Giacon, Marta (2008) Palaeopathology in the Osteological Collection of Anthropological Museum in Padova University: the cases of tuberculosis. [Tesi di dottorato]
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Many evidence confirm that tuberculosis (TB) has been a constant disease of man throughout all his history. Moreover, till now it is one of the most important and dangerous diseases that are presently undergoing re-emergence: each year the number of new cases and the appearance of multiresistant tubercle bacilli are constantly increasing. Although human TB, principally caused by two members (M. bovis and M. tuberculosis) of the pathogenic Mycobacterium tuberculosis complex, is primarily the involvement a soft tissue infection, clinical data show skeletal involvement: for extrapulmonary TB, the rates for all osseous changes range from 1% to 9% (data from various authors reported by Santos, 2001), in the pre-antibiotic era the incidence of skeletal involvement is calculated in average 5-7% (Steinbock, 1976).
The characteristic bone alterations in tuberculosis are the consequence of the development of granulation tissue, with a specific tropism for the richly vascularized sites. The diagnosis of TB in archeological human remains relies on the analysis of disease expression: lesion morphology, location and skeletal pattern.
The skeletal alterations that actually are connected with tuberculosis can be gathered in “classical TB alterations” and in “MOLAT’, (“Minor Osseous Lesions Attributable to Tuberculosis”). The first group consists of characteristic alterations for which there are several clinical and paleopathological literature and osteological collections as referred: they represent TB skeletal changes already in developed stage. The second group of lesions (MOLAT) analyzes the early stages of disease to identify some diagnostic criteria to recognize it, and they don’t have the general consensus of all authors. In particular, the MOLAT characteristics are periosteal appositions on the visceral surface of ribs, endocranial changes, hypervascularization of vertebrae and hypertrophic osteoarthropaty.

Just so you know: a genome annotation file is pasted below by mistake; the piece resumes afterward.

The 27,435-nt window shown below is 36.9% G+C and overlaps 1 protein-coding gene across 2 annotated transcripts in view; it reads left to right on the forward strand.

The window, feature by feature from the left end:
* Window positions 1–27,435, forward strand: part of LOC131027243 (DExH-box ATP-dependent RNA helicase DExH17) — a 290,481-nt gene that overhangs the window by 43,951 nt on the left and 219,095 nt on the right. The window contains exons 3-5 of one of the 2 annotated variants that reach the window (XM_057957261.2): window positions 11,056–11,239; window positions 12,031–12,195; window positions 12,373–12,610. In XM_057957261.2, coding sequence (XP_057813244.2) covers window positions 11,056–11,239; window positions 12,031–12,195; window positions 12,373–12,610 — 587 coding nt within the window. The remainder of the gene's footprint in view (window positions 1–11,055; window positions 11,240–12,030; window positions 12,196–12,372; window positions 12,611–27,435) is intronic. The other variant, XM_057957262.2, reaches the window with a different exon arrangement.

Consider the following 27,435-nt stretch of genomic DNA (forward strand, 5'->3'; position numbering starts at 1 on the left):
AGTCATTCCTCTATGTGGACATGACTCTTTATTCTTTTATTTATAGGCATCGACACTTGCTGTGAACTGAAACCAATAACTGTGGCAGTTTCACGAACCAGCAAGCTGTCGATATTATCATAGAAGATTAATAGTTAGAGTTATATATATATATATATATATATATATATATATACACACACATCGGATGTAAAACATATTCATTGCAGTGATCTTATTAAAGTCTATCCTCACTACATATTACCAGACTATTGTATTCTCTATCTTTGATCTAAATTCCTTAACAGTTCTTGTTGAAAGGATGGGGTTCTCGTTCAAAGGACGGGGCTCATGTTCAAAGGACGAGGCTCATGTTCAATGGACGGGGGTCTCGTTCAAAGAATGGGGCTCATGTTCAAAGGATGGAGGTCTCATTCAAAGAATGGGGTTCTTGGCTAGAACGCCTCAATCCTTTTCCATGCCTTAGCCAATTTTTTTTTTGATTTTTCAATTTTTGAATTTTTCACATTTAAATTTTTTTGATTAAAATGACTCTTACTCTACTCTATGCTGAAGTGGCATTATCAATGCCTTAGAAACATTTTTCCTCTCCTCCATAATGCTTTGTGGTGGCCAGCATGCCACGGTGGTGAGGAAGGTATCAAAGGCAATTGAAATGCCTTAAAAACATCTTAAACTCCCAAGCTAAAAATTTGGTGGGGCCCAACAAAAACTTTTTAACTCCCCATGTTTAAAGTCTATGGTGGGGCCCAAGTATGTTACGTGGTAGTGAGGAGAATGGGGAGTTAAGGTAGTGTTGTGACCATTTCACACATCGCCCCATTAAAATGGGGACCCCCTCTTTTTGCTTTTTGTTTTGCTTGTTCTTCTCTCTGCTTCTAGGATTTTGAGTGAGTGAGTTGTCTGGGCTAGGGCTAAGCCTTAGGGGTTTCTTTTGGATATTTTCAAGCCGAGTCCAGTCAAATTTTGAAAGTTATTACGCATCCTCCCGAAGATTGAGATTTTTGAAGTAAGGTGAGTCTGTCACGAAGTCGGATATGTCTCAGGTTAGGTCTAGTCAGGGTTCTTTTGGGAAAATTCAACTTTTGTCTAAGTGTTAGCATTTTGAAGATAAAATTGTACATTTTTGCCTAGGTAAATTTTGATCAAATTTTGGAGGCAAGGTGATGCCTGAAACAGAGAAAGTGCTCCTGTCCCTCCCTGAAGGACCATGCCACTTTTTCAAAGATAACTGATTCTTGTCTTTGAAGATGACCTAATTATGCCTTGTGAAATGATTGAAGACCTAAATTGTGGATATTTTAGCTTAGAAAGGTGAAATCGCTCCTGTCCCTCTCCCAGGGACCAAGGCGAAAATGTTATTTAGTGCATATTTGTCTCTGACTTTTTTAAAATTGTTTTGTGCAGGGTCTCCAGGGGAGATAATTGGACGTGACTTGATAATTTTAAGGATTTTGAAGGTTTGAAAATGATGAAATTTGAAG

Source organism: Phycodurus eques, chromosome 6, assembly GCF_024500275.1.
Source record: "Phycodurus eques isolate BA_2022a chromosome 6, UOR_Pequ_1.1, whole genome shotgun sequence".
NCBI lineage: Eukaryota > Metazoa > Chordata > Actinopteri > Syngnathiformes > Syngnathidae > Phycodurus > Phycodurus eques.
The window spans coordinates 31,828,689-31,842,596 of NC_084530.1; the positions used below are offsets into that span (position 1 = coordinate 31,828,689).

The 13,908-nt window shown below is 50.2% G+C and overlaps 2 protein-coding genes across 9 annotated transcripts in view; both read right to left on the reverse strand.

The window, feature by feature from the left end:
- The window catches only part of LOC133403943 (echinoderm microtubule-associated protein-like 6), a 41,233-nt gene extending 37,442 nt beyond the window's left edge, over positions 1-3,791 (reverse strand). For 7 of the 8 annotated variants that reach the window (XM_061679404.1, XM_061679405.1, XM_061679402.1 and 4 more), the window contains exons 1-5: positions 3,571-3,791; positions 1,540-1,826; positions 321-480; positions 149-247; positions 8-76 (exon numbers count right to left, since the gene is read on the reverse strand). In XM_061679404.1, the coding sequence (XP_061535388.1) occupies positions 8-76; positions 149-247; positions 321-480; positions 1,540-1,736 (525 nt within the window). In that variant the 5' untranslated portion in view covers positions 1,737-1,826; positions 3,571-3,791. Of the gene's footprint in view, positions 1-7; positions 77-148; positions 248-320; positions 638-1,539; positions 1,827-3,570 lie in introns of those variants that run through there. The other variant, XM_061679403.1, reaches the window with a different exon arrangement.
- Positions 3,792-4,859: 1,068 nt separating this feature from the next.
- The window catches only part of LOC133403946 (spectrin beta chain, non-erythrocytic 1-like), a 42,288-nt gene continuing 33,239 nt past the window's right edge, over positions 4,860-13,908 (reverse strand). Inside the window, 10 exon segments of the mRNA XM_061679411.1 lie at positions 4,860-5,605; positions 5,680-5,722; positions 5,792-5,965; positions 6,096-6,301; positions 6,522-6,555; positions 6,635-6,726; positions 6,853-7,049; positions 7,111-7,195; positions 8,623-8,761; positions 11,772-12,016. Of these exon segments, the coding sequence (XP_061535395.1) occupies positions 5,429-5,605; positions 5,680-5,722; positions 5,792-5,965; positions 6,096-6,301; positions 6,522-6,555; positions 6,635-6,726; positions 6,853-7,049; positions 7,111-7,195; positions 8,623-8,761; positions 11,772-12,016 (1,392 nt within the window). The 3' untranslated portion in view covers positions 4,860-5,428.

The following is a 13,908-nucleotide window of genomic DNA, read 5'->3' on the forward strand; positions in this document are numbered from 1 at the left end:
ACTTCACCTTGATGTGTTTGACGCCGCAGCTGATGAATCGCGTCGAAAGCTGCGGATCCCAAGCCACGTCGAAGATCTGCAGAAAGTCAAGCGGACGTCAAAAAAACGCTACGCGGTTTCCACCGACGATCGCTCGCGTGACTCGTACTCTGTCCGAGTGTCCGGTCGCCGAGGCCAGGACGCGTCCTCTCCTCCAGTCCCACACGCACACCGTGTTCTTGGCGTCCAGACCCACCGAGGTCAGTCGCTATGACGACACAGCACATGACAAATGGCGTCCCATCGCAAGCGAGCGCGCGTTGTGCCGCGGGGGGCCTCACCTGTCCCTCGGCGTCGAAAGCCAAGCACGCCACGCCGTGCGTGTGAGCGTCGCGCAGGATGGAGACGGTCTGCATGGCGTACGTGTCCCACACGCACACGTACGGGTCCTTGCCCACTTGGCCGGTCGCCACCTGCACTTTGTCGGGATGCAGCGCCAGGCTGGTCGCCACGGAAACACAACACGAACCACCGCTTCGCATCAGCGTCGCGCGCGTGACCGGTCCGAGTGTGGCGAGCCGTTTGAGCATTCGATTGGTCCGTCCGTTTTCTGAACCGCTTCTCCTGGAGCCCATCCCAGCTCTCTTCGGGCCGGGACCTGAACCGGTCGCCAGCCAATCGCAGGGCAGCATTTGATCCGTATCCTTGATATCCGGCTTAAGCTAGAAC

The present work studies a small osteological collection (Tedeschi Osteological Collection, T.O.C, of University of Padova, Italy), which was collected with didactical purposes in the years from the end of 19th century to the early 20th century in which cause of death, age at death and job are registered. This collection could be a potential source of information, but it was unknown till now. The aim of the present study is to recover this collection analyzing the TB remains looking for the classical alterations and the MOLAT. Using classical morphological anthropology, histology, radiology, molecular biology and densitometry of bone tissue, we try to confirm the various diagnostic criteria. Furthermore, this work, based on data arising before antibiotics became available for treatment, might contribute to the future diagnosis of TB or other pathologies in non-documented skeletal material.
We have organized a work schedule with different exams to carry out in each individual recovered. This work form includes several aspects: individualization of remains, morphological study of diseases, histological and molecular analyses, bone density determination, and radiological exams.